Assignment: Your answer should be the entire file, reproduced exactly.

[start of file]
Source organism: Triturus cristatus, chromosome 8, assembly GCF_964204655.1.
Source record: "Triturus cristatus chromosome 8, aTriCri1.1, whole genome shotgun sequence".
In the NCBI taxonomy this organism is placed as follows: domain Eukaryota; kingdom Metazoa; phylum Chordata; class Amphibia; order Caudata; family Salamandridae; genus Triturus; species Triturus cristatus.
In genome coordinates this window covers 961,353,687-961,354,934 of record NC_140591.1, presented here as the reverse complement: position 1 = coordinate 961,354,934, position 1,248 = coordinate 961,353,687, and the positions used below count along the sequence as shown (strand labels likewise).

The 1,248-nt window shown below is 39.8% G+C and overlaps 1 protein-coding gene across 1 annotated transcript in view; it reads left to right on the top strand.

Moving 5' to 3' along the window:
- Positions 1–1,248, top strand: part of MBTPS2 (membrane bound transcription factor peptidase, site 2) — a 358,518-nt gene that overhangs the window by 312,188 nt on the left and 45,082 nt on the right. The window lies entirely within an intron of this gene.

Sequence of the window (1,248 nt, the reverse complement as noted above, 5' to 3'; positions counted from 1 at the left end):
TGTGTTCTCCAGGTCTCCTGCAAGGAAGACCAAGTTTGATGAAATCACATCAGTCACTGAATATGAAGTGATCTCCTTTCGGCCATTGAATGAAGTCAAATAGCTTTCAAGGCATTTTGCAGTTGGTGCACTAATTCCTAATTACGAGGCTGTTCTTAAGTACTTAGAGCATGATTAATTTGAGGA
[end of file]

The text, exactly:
Source organism: Triturus cristatus, chromosome 8, assembly GCF_964204655.1.
Source record: "Triturus cristatus chromosome 8, aTriCri1.1, whole genome shotgun sequence".
In the NCBI taxonomy this organism is placed as follows: domain Eukaryota; kingdom Metazoa; phylum Chordata; class Amphibia; order Caudata; family Salamandridae; genus Triturus; species Triturus cristatus.
In genome coordinates this window covers 961,353,687-961,354,934 of record NC_140591.1, presented here as the reverse complement: position 1 = coordinate 961,354,934, position 1,248 = coordinate 961,353,687, and the positions used below count along the sequence as shown (strand labels likewise).

The 1,248-nt window shown below is 39.8% G+C and overlaps 1 protein-coding gene across 1 annotated transcript in view; it reads left to right on the top strand.

Moving 5' to 3' along the window:
- Positions 1–1,248, top strand: part of MBTPS2 (membrane bound transcription factor peptidase, site 2) — a 358,518-nt gene that overhangs the window by 312,188 nt on the left and 45,082 nt on the right. The window lies entirely within an intron of this gene.

Sequence of the window (1,248 nt, the reverse complement as noted above, 5' to 3'; positions counted from 1 at the left end):
TGTGTTCTCCAGGTCTCCTGCAAGGAAGACCAAGTTTGATGAAATCACATCAGTCACTGAATATGAAGTGATCTCCTTTCGGCCATTGAATGAAGTCAAATAGCTTTCAAGGCATTTTGCAGTTGGTGCACTAATTCCTAATTACGAGGCTGTTCTTAAGTACTTAGAGCATGATTAATTTGAGGA